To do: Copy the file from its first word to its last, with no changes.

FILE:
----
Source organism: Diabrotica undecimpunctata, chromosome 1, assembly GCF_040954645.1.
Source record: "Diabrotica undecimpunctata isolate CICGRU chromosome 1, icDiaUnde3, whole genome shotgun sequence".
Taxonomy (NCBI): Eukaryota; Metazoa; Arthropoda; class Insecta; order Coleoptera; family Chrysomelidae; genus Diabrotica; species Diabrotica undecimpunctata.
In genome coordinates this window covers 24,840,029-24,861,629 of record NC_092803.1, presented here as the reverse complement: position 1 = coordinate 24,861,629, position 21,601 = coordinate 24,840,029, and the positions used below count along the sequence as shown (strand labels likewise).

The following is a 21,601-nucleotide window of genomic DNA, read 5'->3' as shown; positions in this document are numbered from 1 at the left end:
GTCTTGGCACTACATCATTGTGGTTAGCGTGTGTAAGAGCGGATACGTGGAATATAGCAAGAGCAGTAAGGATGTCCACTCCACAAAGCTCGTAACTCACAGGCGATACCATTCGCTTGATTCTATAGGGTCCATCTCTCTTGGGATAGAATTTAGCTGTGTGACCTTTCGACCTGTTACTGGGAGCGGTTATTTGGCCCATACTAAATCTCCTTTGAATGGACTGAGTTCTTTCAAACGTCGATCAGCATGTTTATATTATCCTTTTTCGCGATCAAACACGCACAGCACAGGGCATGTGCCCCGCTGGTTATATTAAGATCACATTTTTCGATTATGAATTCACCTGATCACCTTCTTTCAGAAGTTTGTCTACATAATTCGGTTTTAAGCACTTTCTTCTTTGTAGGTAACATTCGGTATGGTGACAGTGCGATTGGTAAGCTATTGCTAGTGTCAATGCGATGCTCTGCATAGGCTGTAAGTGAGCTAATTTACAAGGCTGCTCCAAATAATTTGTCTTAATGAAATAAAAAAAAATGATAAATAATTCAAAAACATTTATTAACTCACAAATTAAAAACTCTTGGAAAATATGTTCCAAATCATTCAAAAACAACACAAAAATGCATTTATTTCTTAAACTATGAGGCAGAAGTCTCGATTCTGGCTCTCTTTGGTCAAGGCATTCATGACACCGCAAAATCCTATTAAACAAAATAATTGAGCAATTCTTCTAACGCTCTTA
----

Source organism: Diabrotica undecimpunctata, chromosome 1, assembly GCF_040954645.1.
Source record: "Diabrotica undecimpunctata isolate CICGRU chromosome 1, icDiaUnde3, whole genome shotgun sequence".
Taxonomy (NCBI): Eukaryota; Metazoa; Arthropoda; class Insecta; order Coleoptera; family Chrysomelidae; genus Diabrotica; species Diabrotica undecimpunctata.
In genome coordinates this window covers 24,840,029-24,861,629 of record NC_092803.1, presented here as the reverse complement: position 1 = coordinate 24,861,629, position 21,601 = coordinate 24,840,029, and the positions used below count along the sequence as shown (strand labels likewise).

The following is a 21,601-nucleotide window of genomic DNA, read 5'->3' as shown; positions in this document are numbered from 1 at the left end:
GTCTTGGCACTACATCATTGTGGTTAGCGTGTGTAAGAGCGGATACGTGGAATATAGCAAGAGCAGTAAGGATGTCCACTCCACAAAGCTCGTAACTCACAGGCGATACCATTCGCTTGATTCTATAGGGTCCATCTCTCTTGGGATAGAATTTAGCTGTGTGACCTTTCGACCTGTTACTGGGAGCGGTTATTTGGCCCATACTAAATCTCCTTTGAATGGACTGAGTTCTTTCAAACGTCGATCAGCATGTTTATATTATCCTTTTTCGCGATCAAACACGCACAGCACAGGGCATGTGCCCCGCTGGTTATATTAAGATCACATTTTTCGATTATGAATTCACCTGATCACCTTCTTTCAGAAGTTTGTCTACATAATTCGGTTTTAAGCACTTTCTTCTTTGTAGGTAACATTCGGTATGGTGACAGTGCGATTGGTAAGCTATTGCTAGTGTCAATGCGATGCTCTGCATAGGCTGTAAGTGAGCTAATTTACAAGGCTGCTCCAAATAATTTGTCTTAATGAAATAAAAAAAAATGATAAATAATTCAAAAACATTTATTAACTCACAAATTAAAAACTCTTGGAAAATATGTTCCAAATCATTCAAAAACAACACAAAAATGCATTTATTTCTTAAACTATGAGGCAGAAGTCTCGATTCTGGCTCTCTTTGGTCAAGGCATTCATGACACCGCAAAATCCTATTAAACAAAATAATTGAGCAATTCTTCTAACGCTCTTA